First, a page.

In 1950s London racial hostility to Commonweath immigrants is openly paraded. A pregnant girl, initially assumed to be white, is murdered. As two detectives start to investigate, and ... See full summary »
A serial killer in London is murdering young women whom he meets through the personal columns of newspapers; he announces each of his murders to the police by sending them a cryptic poem. ... See full summary »
The great hypnotist Professor Montserrat has developed a technique for controlling the minds, and sharing the sensations, of his subjects. He and his wife Estelle test the technique on Mike... See full summary »
The aristocratic Tony moves to London and hires the servant Hugo Barrett for all services at home. Barrett seems to be a loyal and competent employee, but Tony's girlfriend Susan does not ... See full summary »
A plea for reform of England's anti-sodomy statutes, this film pits Melville Farr, a married lawyer, against a blackmailer who has photos of Farr and a young gay man (who is being blackmailed and later commits suicide) in Farr's car. After the suicide, Farr tracks down other gay men being extorted for money by the same blackmailer. The well-educated police Detective Inspector Harris considers the sodomy law nothing more than an aid to blackmailers, and helps Farr in calling his blackmailer's bluff. The movie, far ahead of its time, ends with Farr and his wife coming to terms with his homosexuality after the public exposure he faces in the blackmailer's trial. Written by
Mike Mills <firstname.lastname@example.org>
The word "queer" is used in two contexts in this movie. Firstly in "Queer Street" meaning to be in difficulties, particularly financial. Secondly in the whitewash daub on the garage door "FARR IS QUEER" meaning he is gay. See more »
When the taxi leaves to take the blackmailer back to base to count the loot, the next shot shows the watching policemen about to give chase, with the same taxi parked on the street behind them. See more »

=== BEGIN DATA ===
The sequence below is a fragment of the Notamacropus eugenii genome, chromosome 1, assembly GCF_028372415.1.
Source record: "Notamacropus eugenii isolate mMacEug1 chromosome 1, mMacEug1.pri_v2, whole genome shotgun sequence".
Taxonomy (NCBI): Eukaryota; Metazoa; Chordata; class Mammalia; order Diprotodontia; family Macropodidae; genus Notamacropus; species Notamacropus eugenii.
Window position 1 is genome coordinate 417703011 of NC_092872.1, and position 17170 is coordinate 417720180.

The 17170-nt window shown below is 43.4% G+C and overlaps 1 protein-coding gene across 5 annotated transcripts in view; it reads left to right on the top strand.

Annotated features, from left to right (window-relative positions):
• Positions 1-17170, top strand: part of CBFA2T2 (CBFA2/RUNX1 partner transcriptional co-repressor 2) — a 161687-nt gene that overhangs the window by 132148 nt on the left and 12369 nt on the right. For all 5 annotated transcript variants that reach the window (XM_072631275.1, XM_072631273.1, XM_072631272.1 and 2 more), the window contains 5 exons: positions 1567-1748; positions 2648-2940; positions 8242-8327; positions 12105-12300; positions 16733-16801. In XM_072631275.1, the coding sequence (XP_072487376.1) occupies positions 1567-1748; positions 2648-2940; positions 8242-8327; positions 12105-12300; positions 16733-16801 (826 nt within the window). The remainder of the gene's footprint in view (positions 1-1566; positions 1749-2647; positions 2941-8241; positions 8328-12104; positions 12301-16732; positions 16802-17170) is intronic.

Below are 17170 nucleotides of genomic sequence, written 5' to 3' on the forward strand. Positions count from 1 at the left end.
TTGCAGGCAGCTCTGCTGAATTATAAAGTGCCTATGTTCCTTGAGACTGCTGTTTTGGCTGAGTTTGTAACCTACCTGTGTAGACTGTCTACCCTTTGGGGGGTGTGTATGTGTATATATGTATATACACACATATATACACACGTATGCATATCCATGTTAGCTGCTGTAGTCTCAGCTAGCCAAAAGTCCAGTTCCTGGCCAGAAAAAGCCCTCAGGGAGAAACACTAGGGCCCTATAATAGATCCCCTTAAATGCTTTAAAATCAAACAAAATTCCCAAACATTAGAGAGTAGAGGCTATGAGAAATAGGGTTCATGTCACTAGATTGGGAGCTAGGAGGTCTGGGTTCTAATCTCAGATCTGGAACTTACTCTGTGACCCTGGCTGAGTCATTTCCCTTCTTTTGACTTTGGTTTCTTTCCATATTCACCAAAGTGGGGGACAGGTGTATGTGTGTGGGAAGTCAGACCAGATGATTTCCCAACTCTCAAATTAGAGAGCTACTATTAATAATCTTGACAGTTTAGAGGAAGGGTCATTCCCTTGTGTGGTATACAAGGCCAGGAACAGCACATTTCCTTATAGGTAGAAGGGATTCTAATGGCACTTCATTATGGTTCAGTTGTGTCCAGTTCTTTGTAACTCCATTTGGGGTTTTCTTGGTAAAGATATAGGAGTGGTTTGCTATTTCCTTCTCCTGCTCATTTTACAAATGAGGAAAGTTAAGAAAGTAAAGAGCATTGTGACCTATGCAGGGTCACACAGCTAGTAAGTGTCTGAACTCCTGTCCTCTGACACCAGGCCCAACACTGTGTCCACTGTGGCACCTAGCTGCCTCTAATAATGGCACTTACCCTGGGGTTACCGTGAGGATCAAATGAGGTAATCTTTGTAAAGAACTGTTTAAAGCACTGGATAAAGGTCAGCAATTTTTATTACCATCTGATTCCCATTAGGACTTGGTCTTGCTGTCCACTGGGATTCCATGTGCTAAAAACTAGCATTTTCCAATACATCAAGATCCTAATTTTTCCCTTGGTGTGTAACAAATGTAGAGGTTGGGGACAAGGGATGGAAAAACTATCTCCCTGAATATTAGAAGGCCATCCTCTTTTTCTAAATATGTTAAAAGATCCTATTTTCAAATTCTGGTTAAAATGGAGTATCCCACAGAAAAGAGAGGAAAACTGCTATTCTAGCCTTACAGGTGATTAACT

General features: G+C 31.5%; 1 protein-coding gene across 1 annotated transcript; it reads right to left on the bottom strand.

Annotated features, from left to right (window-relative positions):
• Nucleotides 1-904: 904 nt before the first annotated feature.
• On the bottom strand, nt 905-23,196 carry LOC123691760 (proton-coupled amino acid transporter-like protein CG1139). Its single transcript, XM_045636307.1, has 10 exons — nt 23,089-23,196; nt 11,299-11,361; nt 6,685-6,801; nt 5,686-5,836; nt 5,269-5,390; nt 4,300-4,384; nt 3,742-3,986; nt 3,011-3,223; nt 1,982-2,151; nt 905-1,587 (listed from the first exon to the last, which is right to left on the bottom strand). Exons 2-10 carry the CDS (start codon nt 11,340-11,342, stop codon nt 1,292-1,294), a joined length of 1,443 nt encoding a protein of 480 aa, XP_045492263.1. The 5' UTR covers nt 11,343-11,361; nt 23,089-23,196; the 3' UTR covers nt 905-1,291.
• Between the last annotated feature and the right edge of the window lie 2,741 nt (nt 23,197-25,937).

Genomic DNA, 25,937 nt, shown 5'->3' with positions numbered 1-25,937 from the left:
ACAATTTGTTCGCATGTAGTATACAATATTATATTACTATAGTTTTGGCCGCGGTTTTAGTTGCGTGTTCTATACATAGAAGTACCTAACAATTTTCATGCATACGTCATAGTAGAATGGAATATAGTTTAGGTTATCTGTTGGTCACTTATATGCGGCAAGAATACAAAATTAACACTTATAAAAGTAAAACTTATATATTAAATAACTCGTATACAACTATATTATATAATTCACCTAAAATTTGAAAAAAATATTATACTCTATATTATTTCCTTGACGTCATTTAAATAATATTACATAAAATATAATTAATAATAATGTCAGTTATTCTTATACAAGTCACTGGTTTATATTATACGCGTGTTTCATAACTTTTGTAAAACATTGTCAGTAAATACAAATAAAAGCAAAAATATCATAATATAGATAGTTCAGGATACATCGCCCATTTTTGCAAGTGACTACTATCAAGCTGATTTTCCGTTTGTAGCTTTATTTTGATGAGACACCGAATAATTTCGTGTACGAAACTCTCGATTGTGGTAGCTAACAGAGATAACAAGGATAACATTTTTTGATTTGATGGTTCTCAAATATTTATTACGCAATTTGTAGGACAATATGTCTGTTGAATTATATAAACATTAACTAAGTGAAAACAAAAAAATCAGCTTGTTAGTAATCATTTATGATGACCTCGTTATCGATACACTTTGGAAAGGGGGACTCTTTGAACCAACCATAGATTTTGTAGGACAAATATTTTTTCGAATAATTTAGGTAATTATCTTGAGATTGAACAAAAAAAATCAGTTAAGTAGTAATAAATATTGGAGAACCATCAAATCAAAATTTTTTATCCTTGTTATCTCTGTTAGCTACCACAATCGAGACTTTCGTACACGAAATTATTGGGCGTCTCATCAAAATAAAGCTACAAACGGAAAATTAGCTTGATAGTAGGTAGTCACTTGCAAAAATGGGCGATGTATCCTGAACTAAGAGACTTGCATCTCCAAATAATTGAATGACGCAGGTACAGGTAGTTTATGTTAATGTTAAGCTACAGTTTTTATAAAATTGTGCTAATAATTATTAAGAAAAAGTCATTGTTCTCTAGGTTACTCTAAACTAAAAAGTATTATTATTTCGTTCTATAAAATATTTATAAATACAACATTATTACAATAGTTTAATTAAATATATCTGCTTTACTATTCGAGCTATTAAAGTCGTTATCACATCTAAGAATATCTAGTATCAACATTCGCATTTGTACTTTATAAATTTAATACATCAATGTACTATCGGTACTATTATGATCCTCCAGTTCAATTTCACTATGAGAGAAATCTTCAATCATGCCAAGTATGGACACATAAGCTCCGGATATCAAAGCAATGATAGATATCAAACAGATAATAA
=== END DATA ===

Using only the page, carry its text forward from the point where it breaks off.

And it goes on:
Well it used to be witches. At least they don't burn you.
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From what I have read, this was the first British film ever to use the word "homosexual" in the dialogue. That may, or may not, be technically true. Regardless, in 1961, overt gay references were risky to filmmakers, at least in Britain and the United States. Thus, the most amazing thing about "Victim" is the simple fact that it was made.
The film's theme is anything but subtle. Viewers in 1961 learn that government laws punish gays and encourage blackmailers, who function as predators to extort money from those whose instincts are out of sync with societal "norms". The film thus portrays gay men as prey, and tending to be secretive, scared, nervous, and sad. Dirk Bogarde gives an excellent performance as a powerful married barrister, secretly gay, who thinks he himself is on the verge of being blackmailed.
But while the film thus has obvious educational benefits, it is also quite entertaining, thanks to the plot rationale, which revolves around trying to guess who the blackmailer is. It's a whodunit mystery. Well into the film, a rather strange looking young man appears on a motorcycle and proceeds to chastise a barber for trying to escape from impending blackmail payments. But is this young man the real blackmailer, or just an envoy?
Adding to the entertaining plot line is the wonderfully off-kilter, noirish lighting from DP Otto Heller. The B&W cinematography conveys an appropriately moody, sometimes sinister, tone, consistent with the film's theme.
Some films try to be educational but end up preachy. Other films succeed at being educational, but lack entertainment value. "Victim" succeeds both as education and as entertainment, owing to its daring and absorbing screen story, its excellent direction, its good performances, and its effective cinematography.
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